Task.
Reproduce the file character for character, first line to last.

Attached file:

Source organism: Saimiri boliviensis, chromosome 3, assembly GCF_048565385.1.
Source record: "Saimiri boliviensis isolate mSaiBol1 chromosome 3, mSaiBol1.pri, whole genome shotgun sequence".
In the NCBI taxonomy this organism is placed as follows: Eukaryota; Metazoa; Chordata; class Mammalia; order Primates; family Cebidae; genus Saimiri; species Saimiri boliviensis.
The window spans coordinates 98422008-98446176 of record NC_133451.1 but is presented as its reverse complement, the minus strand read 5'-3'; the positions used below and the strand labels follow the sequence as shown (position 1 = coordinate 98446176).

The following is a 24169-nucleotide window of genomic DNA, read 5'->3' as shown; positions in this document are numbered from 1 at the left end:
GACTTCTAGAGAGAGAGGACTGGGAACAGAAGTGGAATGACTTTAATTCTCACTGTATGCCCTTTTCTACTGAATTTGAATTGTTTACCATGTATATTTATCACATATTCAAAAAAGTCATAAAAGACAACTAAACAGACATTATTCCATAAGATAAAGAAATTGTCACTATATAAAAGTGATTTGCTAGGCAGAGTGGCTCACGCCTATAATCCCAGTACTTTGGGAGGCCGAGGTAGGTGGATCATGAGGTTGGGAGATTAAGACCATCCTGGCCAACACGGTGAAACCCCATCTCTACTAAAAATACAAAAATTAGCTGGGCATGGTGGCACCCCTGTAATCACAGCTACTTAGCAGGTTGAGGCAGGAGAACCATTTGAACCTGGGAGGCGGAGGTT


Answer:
Source organism: Saimiri boliviensis, chromosome 3, assembly GCF_048565385.1.
Source record: "Saimiri boliviensis isolate mSaiBol1 chromosome 3, mSaiBol1.pri, whole genome shotgun sequence".
In the NCBI taxonomy this organism is placed as follows: Eukaryota; Metazoa; Chordata; class Mammalia; order Primates; family Cebidae; genus Saimiri; species Saimiri boliviensis.
The window spans coordinates 98422008-98446176 of record NC_133451.1 but is presented as its reverse complement, the minus strand read 5'-3'; the positions used below and the strand labels follow the sequence as shown (position 1 = coordinate 98446176).

The following is a 24169-nucleotide window of genomic DNA, read 5'->3' as shown; positions in this document are numbered from 1 at the left end:
GACTTCTAGAGAGAGAGGACTGGGAACAGAAGTGGAATGACTTTAATTCTCACTGTATGCCCTTTTCTACTGAATTTGAATTGTTTACCATGTATATTTATCACATATTCAAAAAAGTCATAAAAGACAACTAAACAGACATTATTCCATAAGATAAAGAAATTGTCACTATATAAAAGTGATTTGCTAGGCAGAGTGGCTCACGCCTATAATCCCAGTACTTTGGGAGGCCGAGGTAGGTGGATCATGAGGTTGGGAGATTAAGACCATCCTGGCCAACACGGTGAAACCCCATCTCTACTAAAAATACAAAAATTAGCTGGGCATGGTGGCACCCCTGTAATCACAGCTACTTAGCAGGTTGAGGCAGGAGAACCATTTGAACCTGGGAGGCGGAGGTT